Before removing an index, look through all inputs.conf files on your indexer and on any forwarders sending data to the indexer and make sure that none of the stanzas are directing data to the index you plan to delete. For example, if you want to delete an index called "nogood", make sure the following attribute/value pair does not appear in any of your input stanzas: index=nogood. Once the index has been deleted, the indexer will discard any data still being sent to that index.

To remove an index in Splunk Web, navigate to Settings > Indexes and click Delete to the right of the index you want to remove. This action deletes the index's data directories and removes the index's stanza from indexes.conf.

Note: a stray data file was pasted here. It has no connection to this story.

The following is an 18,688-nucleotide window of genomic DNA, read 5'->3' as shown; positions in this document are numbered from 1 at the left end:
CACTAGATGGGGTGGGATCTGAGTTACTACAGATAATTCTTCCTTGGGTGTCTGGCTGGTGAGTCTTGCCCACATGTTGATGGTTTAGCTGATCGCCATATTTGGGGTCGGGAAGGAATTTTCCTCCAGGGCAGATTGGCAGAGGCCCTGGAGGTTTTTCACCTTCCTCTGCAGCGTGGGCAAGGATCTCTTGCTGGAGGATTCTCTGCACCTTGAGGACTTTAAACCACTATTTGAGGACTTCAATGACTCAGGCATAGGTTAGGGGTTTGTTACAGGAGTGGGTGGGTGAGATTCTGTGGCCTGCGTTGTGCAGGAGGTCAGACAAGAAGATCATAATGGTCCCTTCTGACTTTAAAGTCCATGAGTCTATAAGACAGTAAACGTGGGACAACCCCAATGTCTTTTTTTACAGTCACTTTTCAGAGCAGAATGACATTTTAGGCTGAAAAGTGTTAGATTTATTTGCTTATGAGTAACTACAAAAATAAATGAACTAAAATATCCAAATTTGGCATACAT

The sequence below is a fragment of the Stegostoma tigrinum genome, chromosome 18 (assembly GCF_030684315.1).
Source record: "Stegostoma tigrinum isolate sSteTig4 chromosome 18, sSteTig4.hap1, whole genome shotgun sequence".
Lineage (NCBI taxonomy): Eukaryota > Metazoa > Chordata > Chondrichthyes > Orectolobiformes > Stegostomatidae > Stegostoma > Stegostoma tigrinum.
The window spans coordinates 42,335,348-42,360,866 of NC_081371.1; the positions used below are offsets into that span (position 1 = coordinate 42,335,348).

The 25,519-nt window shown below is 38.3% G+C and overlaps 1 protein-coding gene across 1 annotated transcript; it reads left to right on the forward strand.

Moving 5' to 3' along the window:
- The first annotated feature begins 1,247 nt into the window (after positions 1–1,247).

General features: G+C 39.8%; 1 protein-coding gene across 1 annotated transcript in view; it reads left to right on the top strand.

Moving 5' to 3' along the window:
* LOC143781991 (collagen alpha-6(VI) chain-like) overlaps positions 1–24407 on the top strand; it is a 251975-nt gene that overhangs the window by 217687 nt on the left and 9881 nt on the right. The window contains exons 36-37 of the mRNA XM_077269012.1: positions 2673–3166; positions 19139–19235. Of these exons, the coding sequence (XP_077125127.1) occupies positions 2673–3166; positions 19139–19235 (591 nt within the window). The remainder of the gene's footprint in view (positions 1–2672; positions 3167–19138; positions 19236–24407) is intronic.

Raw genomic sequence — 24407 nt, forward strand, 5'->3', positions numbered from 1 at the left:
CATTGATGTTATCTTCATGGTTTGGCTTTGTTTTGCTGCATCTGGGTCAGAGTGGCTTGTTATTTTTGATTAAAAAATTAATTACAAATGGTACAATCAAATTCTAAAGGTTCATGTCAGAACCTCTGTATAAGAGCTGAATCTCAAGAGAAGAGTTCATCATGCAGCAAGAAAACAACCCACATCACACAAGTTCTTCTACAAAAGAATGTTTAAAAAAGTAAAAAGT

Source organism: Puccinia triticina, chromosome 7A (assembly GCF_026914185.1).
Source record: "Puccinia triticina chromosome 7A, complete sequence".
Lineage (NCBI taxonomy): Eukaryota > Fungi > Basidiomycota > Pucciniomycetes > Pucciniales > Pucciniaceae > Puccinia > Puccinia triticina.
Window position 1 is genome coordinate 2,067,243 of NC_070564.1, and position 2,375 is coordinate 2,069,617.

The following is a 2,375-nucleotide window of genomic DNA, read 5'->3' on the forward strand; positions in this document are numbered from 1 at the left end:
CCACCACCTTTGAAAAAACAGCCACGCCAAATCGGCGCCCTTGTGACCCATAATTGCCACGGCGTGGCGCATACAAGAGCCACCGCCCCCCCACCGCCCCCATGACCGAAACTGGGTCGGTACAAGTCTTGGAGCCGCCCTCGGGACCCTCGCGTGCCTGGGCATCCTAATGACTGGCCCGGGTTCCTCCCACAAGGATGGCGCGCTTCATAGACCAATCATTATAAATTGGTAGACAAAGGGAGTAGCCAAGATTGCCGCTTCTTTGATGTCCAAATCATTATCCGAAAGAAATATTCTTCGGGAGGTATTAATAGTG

To remove an index through the CLI, run the splunk remove index command:

splunk remove index <index_name>

This command deletes the index's data directories and removes the index's stanza from indexes.conf.

You can run splunk remove index while the indexer is running. You do not need to restart the indexer after the command completes.

The index deletion process is ordinarily fast, but the duration depends on several factors:

  • The amount of data being deleted.
  • Whether you are currently performing heavy writes to other indexes on the same disk.
  • Whether you have a large number of small .tsidx files in the index you're deleting.

You can also remove an index by editing indexes.conf directly and deleting the index's stanza. Restart the indexer and then remove the index's directories.

To remove an index from an indexer cluster, you must edit indexes.conf and delete the index's stanza. You cannot use Splunk Web or the CLI. As with all such changes on an indexer cluster, you first edit the file on the manager node and then apply the changes to the peer nodes. See Configure the peer indexes in an indexer cluster Once you've applied the indexes.conf changes and the peer nodes have restarted, remove the index's directories from each peer node.